150TH REVIEW: Elysium (2013)

Elysium (USA, 2013)
Directed by Neil Blomkamp
Starring Matt Damon, Jodie Foster, Sharlto Copley, Alice Braga 

This is the 150th Review I have written since launching Mumby at the Movies.

In my review of Source Code, I talked about the perils associated with new film-makers being offered bigger budgets after their first film had been a hit. So often the appeal of more money, or even the simple act of going to Hollywood, can undo a young director's principles, turning intelligence into drudgery and discipline into indulgence.
While Duncan Jones' sophomore effort fulfilled on the promise of his debut Moon, Elysium is more of a difficult second album. Neil Blomkamp is given a budget nearly four times that of District 9, and attempts to apply his distinctive style and interests to what is, superficially at least, a much more mainstream project. The end result has many of the same problems as District 9, but it does fulfil of some of its potential, offering a slightly more complex story and a few nice touches along the way.
It may seem premature to talk about recurring interests or motifs in a director who has to date only made two features. But in many ways Elysium is a continuation of all the things that Blomkamp covered in District 9; it's not a spiritual sequel, but it does occupy very similar territory. We are fortunate in this regard that Blomkamp's interests are intriguing and wide-ranging - he doesn't just care about achieving certain kinds of explosions, or making very pretty costumes.
Both of Blomkamp's films are set in futuristic dystopia, which are dominated by pollution, waste, overpopulation, shortages and organised crime. The opening shot is reminiscent of the city-scape opening of Blade Runner, and both films are interested in mankind's negative impact of the environment. But while Blade Runner looks at this stylistically, drawing on the conventions of film noir, Elysium is much more rough and gritty, set primarily in harsh daylight and with most of the conflict taking place outdoors.
Other recurring themes see Blomkamp departing slightly from the set-up and characters of District 9. He still has a strong interest in men being augmented or altered by machines, but this time around the set-up is less rooted in body horror. There's one gruesome scene where Matt Damon's suit is bolted into him, but otherwise the approach is much more mechanical. As before the main protagonist is seeking to help a family, but this time he has an active stake in the relationship rather than reacting to his own wrongdoing. And as before the government operates above the rule of law to ensure the lifestyles of the rich, white and upstanding are preserved - only this time, the geographical hierarchy extends far beyond a single country.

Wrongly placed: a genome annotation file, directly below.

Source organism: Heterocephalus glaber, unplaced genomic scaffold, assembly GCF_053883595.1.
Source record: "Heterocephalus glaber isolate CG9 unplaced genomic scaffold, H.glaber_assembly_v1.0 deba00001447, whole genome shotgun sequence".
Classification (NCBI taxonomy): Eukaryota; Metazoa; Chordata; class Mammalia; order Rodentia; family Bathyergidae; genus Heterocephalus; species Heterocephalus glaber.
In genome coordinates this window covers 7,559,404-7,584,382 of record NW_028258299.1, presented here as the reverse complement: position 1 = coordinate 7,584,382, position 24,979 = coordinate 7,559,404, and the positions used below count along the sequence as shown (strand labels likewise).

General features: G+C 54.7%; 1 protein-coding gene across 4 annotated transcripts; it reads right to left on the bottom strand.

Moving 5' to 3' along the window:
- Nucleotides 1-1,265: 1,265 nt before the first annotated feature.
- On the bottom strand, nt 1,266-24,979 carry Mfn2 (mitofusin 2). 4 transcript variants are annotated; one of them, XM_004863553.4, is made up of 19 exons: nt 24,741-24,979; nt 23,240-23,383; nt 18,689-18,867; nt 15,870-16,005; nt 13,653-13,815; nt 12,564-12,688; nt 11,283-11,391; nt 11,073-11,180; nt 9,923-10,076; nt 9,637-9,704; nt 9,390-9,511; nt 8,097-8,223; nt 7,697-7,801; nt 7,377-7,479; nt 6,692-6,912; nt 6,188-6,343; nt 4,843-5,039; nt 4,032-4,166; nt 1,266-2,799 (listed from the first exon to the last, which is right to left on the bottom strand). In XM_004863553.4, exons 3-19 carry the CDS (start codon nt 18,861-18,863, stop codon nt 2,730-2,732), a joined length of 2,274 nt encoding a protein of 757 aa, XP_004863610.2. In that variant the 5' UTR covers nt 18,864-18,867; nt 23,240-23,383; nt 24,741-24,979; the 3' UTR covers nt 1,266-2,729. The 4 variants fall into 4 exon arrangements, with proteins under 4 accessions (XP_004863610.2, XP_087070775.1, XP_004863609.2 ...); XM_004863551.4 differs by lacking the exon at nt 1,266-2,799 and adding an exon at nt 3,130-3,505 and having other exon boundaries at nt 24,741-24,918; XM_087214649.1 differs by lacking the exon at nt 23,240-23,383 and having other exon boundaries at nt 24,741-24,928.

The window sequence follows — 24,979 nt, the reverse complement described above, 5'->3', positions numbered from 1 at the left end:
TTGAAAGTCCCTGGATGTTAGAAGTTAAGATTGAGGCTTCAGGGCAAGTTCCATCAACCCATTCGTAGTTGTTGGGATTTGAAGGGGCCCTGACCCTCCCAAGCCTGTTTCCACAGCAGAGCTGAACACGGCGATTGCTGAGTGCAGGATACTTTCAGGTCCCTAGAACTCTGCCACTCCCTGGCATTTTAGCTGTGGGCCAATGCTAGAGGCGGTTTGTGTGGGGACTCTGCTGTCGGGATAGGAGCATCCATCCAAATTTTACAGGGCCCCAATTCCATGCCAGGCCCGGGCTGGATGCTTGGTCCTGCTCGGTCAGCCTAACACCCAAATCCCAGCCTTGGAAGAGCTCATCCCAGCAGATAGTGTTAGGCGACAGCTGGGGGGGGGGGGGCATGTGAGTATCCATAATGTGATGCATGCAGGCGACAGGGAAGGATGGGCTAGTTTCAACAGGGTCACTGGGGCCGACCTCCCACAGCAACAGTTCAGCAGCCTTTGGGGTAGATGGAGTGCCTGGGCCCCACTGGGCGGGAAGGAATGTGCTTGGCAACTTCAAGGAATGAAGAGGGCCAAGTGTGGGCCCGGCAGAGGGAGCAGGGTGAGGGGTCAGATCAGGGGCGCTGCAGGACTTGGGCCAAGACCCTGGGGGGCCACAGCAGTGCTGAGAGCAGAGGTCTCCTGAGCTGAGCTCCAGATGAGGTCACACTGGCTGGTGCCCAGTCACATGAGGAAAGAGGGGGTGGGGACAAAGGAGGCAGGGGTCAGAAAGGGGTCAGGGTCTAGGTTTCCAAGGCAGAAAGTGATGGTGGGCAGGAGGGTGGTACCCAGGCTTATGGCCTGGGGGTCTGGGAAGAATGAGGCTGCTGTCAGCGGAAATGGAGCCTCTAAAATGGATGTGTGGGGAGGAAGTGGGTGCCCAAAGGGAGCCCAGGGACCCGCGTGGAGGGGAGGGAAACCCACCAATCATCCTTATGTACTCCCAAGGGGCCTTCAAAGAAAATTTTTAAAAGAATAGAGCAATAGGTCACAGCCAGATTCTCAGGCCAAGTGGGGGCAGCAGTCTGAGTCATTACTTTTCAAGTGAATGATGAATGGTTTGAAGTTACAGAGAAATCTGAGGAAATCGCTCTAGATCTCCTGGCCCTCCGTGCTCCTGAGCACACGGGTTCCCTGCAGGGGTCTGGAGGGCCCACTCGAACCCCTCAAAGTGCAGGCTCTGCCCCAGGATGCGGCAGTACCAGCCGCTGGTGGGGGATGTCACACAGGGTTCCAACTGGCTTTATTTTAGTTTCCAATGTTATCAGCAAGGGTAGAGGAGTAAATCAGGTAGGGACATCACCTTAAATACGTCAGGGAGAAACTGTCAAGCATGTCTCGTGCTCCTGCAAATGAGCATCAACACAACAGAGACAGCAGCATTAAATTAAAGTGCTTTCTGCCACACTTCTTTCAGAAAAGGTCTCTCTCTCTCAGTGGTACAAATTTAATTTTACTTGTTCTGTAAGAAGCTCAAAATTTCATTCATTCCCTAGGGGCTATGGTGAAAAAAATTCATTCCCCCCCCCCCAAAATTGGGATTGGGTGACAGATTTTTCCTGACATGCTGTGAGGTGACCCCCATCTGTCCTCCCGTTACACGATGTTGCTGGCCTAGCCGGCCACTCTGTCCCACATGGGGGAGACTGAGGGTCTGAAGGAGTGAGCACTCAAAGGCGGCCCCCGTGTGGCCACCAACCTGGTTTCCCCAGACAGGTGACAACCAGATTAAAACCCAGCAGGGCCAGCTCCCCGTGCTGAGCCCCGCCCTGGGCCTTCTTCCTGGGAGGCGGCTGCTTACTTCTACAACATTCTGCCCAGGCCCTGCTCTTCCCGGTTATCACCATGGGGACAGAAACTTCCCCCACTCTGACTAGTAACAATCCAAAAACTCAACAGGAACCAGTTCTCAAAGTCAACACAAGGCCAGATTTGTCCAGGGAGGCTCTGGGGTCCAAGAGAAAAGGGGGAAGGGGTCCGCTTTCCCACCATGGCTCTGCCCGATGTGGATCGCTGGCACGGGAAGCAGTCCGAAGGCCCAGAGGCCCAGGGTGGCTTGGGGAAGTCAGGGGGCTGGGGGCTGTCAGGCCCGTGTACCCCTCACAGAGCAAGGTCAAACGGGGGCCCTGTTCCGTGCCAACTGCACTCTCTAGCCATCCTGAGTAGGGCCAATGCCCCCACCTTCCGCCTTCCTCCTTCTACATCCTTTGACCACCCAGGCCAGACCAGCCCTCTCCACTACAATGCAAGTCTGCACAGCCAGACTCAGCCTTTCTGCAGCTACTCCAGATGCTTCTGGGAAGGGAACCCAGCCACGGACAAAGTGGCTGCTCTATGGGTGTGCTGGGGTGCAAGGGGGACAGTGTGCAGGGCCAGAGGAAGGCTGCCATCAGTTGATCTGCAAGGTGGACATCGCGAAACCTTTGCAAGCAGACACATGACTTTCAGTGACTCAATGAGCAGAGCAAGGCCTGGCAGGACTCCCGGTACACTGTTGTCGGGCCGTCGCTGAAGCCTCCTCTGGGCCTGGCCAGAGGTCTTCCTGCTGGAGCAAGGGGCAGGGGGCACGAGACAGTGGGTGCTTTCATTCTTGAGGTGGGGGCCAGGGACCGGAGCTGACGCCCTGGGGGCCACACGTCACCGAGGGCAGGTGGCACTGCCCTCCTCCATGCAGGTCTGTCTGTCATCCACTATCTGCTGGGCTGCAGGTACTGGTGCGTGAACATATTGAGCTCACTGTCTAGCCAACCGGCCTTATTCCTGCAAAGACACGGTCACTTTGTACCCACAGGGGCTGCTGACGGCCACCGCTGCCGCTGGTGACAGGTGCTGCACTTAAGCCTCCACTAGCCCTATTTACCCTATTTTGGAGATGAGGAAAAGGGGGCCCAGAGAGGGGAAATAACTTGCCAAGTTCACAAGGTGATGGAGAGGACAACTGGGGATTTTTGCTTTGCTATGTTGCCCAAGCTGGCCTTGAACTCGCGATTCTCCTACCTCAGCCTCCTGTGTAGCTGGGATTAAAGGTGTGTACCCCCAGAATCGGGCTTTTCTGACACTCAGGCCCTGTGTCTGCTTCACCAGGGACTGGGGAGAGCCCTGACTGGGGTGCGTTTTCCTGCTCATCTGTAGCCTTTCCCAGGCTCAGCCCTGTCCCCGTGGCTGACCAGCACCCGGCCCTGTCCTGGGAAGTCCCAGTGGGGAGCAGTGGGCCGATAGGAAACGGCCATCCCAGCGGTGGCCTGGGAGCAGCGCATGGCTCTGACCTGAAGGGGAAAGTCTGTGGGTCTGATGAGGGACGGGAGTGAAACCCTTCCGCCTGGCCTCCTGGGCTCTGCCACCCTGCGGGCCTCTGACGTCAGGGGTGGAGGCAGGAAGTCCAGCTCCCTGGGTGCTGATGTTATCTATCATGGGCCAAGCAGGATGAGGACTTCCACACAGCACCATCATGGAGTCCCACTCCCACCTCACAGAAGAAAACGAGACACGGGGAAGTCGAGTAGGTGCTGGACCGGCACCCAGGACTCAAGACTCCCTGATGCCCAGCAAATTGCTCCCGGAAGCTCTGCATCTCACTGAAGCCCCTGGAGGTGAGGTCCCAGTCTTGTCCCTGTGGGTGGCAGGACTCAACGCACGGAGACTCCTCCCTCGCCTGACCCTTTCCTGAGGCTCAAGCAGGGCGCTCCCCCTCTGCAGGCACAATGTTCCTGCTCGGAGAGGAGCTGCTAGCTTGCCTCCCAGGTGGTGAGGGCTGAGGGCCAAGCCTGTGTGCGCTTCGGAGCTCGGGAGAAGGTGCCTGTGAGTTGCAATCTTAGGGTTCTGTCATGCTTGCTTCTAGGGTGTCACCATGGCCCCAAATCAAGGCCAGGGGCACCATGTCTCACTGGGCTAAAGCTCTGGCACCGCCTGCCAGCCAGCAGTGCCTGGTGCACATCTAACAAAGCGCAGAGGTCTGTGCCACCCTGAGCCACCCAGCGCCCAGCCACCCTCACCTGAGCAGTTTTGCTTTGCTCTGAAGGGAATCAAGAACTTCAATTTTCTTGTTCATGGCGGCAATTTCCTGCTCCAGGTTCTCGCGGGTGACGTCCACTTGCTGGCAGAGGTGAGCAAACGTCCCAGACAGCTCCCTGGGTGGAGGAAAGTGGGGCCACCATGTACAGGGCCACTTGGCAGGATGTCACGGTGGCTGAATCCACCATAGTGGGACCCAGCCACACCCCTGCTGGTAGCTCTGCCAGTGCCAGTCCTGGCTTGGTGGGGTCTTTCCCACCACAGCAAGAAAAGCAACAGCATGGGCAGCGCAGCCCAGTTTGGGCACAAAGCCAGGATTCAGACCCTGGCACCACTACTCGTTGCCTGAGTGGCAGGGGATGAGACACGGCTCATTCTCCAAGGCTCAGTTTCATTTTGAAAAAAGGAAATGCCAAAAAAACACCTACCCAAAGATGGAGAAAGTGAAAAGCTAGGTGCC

Like all good sci-fi, Elysium is a film driven by ideas, and it uses characteristics of the future to shed light on the problems we face in the present. Like District 9 there are a number of different ideas in the mix here, each of which could have formed the kernel of a perfectly decent film all on its own. But while District 9 ultimately had more ideas than it really knew how to develop, this film fulfils on quite a number of them to a reasonably satisfying degree.
The story of Elysium is on one level an inversion of stories and myths about heavenly messiahs. Instead of a saviour coming down from above to heal the broken world, the broken world sends a hero up to destroy the corrupt forces of 'heaven' (Elysium) and bring forth its riches - like Prometheus stealing fire from the gods in the Greek myths. The design of Elysium itself resembles a pentangle, and the lifestyles of its inhabitants is lavish, like the pursuits the Greek gods supposedly enjoyed.
Having set up this idyllic world in space, the film deserves credit for not just pulling another Soylent Green on us. Elysium is so idyllic, and its character so deeply rooted in 1970s sci-fi, that our natural suspicions are that it covers a dark secret. The film could have just built towards a big, clumsy twist - for instance, that the healing machines are powered by the souls of dead children, or something like that. But instead it powers on through with its character interaction as all things quickly come to a head. So many films with twists seem to have twists for the sake of it; this film deliberately eschews this approach and it works wonders.